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Crude oil price up amid US stimulus, Covid vaccine rollout

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Analysis by Golden FX Link Capital business manager Nhim Kosol.

Crude oil price up amid US stimulus, Covid vaccine rollout

The price of crude oil is expected to recover this week, largely due to US President-elect Joe Biden’s proposed trillions of dollars stimulus package to boost the economy.

In addition, Saudi Arabia’s pledge to cut oil production, the success of Covid-19 vaccine rollouts and the rise of consumer prices in China last month are all good signs for a recovery in the price of oil.

According to Reuters, the price of crude oil rallied late Friday after Biden proposed the stimulus package to counter the economic toll from the coronavirus outbreak.

It added to a weekly gain of $47.13 to $52.70 a barrel underpinned by the Saudi pledge for deeper output cuts by one million barrels per day in February and March.

The price of oil has increased from $33.60 to a recent high of $52.70. This rise of around 45 per cent since early November came after a series of Covid-19 vaccine breakthroughs raised optimism for a sustained rebound in fuel consumption, despite the rollout of jabs expected to take some time.

The recovery in energy demand hinges largely on the success of the distribution of shots, and complications in various vaccines programmes are affecting the trajectory of the rebound.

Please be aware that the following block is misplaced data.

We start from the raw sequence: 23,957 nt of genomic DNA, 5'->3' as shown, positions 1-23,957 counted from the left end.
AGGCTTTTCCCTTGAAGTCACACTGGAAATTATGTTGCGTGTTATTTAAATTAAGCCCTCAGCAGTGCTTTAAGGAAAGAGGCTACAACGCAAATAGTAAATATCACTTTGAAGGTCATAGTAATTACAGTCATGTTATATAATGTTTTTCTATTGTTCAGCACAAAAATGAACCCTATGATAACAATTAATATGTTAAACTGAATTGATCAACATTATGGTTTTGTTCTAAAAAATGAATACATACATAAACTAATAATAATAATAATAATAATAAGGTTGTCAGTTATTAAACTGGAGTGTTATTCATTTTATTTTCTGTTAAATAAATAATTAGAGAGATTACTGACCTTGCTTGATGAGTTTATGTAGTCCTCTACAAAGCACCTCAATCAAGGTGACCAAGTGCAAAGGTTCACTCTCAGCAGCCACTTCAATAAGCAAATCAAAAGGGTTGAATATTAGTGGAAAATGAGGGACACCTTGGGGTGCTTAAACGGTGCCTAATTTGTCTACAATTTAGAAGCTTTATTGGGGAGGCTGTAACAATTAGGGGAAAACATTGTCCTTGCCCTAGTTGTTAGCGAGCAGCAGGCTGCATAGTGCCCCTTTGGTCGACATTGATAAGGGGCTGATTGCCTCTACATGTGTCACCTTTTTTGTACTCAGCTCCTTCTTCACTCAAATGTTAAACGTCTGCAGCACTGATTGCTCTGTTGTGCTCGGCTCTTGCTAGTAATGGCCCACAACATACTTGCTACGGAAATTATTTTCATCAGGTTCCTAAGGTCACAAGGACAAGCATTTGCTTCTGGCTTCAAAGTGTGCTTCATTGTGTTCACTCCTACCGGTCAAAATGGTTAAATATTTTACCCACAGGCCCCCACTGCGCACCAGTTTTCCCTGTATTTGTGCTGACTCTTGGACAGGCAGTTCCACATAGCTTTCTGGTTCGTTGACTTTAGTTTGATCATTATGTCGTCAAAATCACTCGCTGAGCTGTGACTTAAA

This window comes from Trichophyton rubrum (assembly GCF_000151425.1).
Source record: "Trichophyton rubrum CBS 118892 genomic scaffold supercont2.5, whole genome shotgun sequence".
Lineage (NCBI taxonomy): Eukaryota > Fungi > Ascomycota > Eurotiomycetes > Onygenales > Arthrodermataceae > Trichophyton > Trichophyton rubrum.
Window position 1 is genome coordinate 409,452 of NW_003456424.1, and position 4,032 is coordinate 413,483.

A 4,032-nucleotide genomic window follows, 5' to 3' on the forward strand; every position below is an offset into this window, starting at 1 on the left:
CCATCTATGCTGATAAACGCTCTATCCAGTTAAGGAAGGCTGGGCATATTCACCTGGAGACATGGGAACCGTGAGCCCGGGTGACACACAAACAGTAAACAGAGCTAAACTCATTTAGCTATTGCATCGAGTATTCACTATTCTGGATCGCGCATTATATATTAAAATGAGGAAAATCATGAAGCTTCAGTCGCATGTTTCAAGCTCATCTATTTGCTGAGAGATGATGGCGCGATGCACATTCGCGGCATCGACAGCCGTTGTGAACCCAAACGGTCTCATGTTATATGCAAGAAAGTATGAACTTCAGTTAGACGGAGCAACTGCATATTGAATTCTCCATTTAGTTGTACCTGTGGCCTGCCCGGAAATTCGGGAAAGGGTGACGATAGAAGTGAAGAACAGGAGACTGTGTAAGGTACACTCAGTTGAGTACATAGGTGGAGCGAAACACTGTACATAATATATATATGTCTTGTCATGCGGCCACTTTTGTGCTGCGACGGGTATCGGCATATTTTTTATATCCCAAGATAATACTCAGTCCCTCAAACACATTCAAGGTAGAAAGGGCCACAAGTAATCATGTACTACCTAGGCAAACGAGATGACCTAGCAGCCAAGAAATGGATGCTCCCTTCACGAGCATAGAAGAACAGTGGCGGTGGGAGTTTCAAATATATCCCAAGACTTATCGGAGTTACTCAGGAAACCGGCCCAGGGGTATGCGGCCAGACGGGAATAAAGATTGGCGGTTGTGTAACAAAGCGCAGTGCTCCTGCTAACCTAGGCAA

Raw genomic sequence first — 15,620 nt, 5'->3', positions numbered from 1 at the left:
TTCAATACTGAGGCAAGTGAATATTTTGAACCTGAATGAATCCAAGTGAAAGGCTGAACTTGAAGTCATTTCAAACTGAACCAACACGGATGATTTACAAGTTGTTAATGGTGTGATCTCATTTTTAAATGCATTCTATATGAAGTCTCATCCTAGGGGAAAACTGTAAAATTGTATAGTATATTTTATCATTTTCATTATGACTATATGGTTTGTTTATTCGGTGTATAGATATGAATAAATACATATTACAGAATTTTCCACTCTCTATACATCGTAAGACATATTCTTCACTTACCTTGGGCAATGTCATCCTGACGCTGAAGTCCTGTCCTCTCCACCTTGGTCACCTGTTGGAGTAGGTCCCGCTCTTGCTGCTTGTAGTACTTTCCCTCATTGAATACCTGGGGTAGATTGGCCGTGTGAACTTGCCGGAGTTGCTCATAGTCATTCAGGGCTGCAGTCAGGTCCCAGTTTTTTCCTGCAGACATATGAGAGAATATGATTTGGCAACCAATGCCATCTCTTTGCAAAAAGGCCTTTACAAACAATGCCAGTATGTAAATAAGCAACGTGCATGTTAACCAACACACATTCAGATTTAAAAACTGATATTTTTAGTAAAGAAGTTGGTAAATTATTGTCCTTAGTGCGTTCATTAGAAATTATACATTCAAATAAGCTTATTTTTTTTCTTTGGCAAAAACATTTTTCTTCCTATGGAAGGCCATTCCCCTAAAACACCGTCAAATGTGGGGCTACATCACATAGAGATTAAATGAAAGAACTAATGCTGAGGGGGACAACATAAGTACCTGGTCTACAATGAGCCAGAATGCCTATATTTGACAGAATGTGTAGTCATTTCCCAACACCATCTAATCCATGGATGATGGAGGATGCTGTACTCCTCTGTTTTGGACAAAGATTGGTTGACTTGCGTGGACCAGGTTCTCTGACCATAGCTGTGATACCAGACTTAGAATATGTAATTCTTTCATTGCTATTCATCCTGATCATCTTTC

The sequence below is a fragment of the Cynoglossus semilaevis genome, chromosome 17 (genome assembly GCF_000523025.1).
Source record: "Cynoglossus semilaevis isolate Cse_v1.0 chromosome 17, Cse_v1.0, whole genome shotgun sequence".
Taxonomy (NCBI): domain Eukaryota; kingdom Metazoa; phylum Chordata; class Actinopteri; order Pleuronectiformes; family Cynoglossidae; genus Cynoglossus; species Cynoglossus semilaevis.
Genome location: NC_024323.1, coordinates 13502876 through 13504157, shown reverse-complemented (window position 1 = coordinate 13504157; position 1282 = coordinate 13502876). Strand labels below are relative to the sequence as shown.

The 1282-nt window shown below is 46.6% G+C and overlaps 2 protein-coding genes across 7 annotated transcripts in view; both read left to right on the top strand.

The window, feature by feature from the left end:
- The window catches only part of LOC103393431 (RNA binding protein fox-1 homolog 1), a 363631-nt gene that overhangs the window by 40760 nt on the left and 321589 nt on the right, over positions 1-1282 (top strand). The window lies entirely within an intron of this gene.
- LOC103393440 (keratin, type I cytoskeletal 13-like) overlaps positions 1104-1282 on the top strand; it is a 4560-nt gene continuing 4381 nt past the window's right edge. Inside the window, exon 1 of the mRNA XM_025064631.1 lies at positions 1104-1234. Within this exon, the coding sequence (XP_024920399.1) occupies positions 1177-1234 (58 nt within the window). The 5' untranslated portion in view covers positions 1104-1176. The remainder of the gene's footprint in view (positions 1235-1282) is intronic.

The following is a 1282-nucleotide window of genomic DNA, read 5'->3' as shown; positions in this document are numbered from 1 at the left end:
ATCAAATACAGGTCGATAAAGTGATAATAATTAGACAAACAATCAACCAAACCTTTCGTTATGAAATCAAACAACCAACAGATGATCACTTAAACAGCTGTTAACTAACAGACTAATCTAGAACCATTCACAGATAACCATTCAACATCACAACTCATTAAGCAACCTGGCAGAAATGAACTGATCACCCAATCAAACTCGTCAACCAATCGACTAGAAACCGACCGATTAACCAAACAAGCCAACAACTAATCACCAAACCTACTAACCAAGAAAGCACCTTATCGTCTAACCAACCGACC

The speed, or lack thereof, of the vaccine rollout will play a key role in determining how quickly energy demand will rally in the coming months.

It will be interesting to see how high oil prices will rise without a substantial increase in demand and, if they do continue their upward path, just how long the Saudis will maintain their output cuts.

Crude might be looking for a fresh direction after last week’s strong gains. Markets are still positive on the crude price and Biden’s promise to lay out a fresh stimulus proposal last Thursday may keep sentiment buoyant.

Biden urged new assistance, including boosting stimulus cheques to $2,000 after an unexpectedly poor December jobs report that reflected a plunge in restaurant employment.

Meanwhile, China’s consumer prices rose last month after briefly declining in November, while factory gate deflation eased further, providing more evidence of the country’s economic recovery.

For trade recommendations this week, investors should buy crude oil at $51 to $52 a barrel and take profit at $54.50, with the stop-loss at $49.